When you plant a tree, you are not only planting a sapling but also hoping for the best. We have learned the hard way that trees are critical to our survival. We began by deforesting the earth to make room for more buildings. Later, when we saw the environment deteriorating, we were introduced to “afforestation,” a simple process of planting more trees for a better future.
Trees are essentially human and other living organisms’ livestock. They have unconditionally provided us with food, oxygen, and a variety of other necessities for human survival, such as shelter, medicines, tools, and so on.
Despite their rich values and importance, trees are still not properly cared for. They are cut down, eradicating all forms of life in the surrounding area.
However, the relevance and importance of planting trees have only grown with each passing day. More trees must be planted as a collective effort by all of humanity to save our ailing planet.
As a result, we have our global Tree Plantation Day, which is observed on March 21st all over the world. The purpose of observing the said day is to make people aware of the importance of planting trees and to assist them in doing so. Planting saplings to invest in the future is a common practice on tree plantation days.
Deforestation has resulted in devastating floods and landslides. The significance of “tree plantation” can also be emphasized for forest conservation and wildlife protection. Wild animals are facing a scarcity of inhabitable forest areas as lands are cleared for farming and industrial purposes.
Because urban areas lack trees, they suffer from severe problems such as smog and polluted air. The “Tree Plantation” becomes a long-term solution to such problems. Vehicle exhaust, wood and coal combustion, factories and industries all emit hazardous pollutants and greenhouse gases into the atmosphere.
The Indian government is allocating funds through the Compensatory afforestation fund management and planning account (CAMPA) to carry out such massive “tree plantation” campaigns in both urban and rural areas. State governments are also taking extensive measures to improve forest and tree coverage. The Maharashtra government entered the coveted Limca Book of Records by conducting a massive “tree plantation” with the help of citizens and various Non-Governmental Organizations, planting 2.82 crore trees in a single day.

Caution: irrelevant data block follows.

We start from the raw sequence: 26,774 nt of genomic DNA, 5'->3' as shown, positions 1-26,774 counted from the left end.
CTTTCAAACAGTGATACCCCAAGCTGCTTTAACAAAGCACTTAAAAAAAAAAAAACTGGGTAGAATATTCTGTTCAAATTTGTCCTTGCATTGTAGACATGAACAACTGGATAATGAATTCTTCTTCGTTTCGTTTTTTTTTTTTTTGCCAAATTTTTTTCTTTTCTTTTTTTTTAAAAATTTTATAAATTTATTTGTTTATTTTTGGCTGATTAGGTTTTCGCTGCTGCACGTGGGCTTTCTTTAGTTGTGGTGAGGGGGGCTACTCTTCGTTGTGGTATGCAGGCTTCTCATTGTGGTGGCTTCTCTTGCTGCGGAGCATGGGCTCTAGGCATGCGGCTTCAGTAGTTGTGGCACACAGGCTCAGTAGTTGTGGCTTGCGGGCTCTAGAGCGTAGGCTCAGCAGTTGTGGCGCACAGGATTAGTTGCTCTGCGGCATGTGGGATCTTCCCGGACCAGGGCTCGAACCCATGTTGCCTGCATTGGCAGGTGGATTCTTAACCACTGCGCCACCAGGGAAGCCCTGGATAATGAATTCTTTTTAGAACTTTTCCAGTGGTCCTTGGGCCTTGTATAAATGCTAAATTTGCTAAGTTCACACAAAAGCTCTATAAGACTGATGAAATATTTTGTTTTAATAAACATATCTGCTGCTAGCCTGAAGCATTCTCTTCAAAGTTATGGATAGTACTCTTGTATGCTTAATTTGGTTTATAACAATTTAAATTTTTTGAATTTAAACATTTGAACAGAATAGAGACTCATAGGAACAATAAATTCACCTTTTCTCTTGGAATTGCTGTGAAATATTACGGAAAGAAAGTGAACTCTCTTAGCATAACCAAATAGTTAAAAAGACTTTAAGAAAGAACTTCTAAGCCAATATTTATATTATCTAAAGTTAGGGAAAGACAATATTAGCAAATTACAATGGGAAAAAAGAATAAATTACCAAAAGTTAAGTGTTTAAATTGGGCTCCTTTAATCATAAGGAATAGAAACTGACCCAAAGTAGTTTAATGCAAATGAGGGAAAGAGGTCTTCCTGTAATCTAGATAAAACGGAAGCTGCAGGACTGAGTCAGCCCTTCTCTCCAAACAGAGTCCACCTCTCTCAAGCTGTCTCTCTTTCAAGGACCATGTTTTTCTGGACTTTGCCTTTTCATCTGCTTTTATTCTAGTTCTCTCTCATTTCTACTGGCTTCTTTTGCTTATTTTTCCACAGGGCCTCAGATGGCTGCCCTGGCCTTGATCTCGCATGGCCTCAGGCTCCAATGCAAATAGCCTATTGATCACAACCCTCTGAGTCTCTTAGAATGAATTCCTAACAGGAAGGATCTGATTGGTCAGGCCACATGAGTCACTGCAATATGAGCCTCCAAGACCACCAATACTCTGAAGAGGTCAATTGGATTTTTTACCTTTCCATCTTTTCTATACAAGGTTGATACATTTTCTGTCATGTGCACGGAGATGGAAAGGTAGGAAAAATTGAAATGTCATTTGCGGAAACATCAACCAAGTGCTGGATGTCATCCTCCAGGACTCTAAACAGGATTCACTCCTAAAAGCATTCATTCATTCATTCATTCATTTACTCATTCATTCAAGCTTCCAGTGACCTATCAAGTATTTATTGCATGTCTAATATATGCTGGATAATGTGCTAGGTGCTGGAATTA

Non-governmental Organizations (NGOs) in India are taking proactive steps to encourage ordinary people to participate in “tree plantation” programmes and to raise awareness about the importance of tree plantation in combating climate change. Green Yatra, a Maharashtra-based organisation founded by Mr Pradeep Tripathi, has launched a programme called ‘Go Green Kids,’ which provides free saplings to schools in both rural and urban areas of the state.
Our planet’s ecological system is a shared responsibility of all citizens. The “importance of tree plantation” is becoming more apparent as we observe the deterioration of the forests and the ecosystem. The Indian government and various non-governmental organisations are working to raise awareness about climate change and other environmental issues. Massive “tree plantation” programmes must be implemented to address the current ecological issues.